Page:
ALERT: San Francisco police evict homeless squatters FWD

Tom Boland (
Fri, 25 Sep 1998 15:38:31 -0400
FWD  San Francisco Chronicle   Thursday, September 24, 1998   Page A19

          Steve Rubenstein, Chronicle Staff Writer

              The cops came at sunrise to the homeless camp in the shadow
of the Fourth Street Bridge and the message was familiar -- pack up and
move along.

              About three dozen homeless people said yesterday that they
were told by a handful of San Francisco police officers to leave their
tents and lean-tos or face immediate arrest.

              A police lieutenant said officers will return today to post
notices telling the homeless people to leave. Next week they will begin
arresting and jailing anyone still there.

              ``They tell you to go,'' said Dorothea Carter. ``They don't
tell you where to go, they just tell you to go.''

              Carter, 52, has been living in a tent with her two teddy
bears and a stack of Stephen King novels for about a year, ever since
breaking her ankle and losing her job as a janitor.

              ``This stuff,'' she said, pointing to a plastic bag full of
clothes and some milk crates full of odds and ends, ``is all I have in the

              For several weeks, the small community a block west of the
Giants' new ballpark has been growing. The half-acre site, tucked among the
weeds alongside the China Basin Channel, is jammed with blue tarps,
barbecue grills, old blankets and supermarket shopping carts filled with
everything but groceries.

              Rochelle White said she and her husband, Alex, have been
homeless for about a year, too. She has chosen not to live with her three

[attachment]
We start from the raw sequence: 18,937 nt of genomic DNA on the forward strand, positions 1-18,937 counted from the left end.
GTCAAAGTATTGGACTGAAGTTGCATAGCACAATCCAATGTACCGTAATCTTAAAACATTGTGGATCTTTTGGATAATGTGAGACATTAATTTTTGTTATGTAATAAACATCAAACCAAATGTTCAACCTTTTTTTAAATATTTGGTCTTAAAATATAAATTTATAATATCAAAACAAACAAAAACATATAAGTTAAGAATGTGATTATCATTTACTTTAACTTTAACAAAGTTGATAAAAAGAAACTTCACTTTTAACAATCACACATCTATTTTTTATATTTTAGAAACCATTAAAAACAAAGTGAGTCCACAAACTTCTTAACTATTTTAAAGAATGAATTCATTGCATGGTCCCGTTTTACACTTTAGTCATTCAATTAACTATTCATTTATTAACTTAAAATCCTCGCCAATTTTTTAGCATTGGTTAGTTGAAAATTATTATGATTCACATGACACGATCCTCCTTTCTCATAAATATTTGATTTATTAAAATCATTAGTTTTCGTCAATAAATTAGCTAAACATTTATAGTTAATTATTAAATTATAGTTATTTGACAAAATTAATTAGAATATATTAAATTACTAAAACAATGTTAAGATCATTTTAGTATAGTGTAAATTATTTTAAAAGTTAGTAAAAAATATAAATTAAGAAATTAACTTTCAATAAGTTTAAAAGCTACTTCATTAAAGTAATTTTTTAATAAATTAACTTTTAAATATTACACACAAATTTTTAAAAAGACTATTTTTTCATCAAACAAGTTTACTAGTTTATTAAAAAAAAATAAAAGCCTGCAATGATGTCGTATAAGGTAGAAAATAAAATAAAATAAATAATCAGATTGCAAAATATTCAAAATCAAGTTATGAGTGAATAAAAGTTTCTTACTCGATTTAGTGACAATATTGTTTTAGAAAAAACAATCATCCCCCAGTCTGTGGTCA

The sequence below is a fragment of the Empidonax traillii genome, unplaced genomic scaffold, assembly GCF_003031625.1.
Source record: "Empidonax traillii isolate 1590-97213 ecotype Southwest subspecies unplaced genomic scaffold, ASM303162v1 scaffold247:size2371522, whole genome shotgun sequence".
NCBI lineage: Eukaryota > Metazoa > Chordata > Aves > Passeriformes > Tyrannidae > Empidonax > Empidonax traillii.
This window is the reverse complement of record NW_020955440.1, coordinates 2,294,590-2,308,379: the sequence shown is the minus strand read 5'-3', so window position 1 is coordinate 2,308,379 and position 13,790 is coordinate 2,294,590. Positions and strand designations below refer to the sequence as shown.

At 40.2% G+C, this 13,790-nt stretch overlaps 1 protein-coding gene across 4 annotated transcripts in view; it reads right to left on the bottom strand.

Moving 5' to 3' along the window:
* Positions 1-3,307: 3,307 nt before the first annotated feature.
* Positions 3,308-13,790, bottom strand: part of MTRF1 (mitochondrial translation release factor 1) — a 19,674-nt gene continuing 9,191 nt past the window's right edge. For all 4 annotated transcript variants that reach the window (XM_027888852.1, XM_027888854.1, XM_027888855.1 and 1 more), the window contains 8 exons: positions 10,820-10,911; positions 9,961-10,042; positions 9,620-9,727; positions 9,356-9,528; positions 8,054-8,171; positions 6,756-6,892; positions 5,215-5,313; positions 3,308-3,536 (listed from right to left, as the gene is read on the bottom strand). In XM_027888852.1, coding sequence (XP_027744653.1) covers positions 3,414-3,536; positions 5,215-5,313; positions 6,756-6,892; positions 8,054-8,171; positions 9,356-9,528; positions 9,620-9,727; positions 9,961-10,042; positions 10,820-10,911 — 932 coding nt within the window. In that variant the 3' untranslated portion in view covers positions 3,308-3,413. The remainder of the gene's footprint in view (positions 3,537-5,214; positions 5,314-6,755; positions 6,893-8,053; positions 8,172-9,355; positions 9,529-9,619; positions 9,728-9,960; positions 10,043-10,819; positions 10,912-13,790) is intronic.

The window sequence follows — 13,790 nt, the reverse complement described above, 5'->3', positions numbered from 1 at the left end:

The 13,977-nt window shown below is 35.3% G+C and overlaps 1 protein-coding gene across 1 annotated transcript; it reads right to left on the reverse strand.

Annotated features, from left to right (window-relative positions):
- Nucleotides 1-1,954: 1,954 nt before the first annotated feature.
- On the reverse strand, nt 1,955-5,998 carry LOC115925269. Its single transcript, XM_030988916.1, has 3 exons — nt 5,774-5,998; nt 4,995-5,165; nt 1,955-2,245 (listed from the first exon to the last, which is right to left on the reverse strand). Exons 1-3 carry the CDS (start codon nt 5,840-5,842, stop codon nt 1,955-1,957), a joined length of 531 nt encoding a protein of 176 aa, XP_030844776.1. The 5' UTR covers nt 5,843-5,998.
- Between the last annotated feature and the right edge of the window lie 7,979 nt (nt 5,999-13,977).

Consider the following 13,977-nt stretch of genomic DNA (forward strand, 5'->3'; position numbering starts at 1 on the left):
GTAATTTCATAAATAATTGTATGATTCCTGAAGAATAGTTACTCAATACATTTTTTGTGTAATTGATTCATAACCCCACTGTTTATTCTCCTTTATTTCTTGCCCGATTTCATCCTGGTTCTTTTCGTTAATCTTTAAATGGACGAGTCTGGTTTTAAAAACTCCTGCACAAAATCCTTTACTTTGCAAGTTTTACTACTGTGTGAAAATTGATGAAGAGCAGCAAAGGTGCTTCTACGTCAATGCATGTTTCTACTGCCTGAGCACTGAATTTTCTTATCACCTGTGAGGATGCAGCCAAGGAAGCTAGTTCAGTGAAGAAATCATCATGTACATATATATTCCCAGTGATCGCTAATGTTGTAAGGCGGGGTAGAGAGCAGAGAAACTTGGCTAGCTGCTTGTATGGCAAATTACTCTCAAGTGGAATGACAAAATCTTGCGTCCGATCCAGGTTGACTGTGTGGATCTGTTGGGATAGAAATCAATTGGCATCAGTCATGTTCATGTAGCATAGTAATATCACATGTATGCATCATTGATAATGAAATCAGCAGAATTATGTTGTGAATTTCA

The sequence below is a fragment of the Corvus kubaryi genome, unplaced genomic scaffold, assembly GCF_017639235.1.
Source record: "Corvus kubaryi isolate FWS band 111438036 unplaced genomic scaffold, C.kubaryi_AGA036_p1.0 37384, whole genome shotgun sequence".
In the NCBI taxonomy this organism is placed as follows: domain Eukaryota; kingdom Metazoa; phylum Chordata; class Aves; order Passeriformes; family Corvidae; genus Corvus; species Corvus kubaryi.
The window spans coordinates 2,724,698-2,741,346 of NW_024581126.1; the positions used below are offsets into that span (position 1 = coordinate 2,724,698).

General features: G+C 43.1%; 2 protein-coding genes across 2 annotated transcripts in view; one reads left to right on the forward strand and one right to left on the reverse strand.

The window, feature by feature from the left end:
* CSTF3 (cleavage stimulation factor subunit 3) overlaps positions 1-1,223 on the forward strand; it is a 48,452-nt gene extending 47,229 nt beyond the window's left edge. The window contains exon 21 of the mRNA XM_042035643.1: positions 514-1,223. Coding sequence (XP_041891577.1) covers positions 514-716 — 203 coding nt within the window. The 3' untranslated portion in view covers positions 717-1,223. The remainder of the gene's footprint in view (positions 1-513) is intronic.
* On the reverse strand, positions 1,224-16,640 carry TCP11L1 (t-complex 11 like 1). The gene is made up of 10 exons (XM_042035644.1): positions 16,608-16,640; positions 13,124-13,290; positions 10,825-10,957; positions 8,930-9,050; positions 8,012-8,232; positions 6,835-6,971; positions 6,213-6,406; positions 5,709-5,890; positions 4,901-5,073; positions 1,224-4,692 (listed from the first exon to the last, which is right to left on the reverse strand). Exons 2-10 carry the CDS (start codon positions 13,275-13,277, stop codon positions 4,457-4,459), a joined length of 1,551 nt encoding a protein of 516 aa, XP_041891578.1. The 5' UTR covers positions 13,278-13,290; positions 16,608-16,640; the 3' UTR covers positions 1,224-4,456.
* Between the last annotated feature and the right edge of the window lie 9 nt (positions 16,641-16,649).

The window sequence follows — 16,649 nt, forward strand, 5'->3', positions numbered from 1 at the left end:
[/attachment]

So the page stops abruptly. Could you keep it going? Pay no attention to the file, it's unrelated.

grown children.

              ``I love my kids but they have their lives to live and I have
mine,'' she said.

              The police said they have received ``complaints'' from nearby
residents about the squatters.

              Shortly before noon, a police officer accompanied by a
Department of Public Works truck returned briefly to the encampment but
left when photographers began taking pictures.

              Police Lieutenant Jere Williams said officers had received
complaints about litter and sanitation problems from merchants in the China
Basin building across the street and from the Catellus Development Corp.,
which owns the site.

              ``They're trespassing on private property,'' Williams said.
``They can't stay.''

              Mara Raider, a coordinator for the Coalition on Homelessness
visited the camp yesterday and said it was unfair to evict the residents
without providing them another place to live.

              ``There's no place for these people to go,'' Raider said.
``The authorities tell them not to camp in the parks, or in front of
downtown businesses, or in doorways, and so they end up down here, and now
they can't stay here either.''


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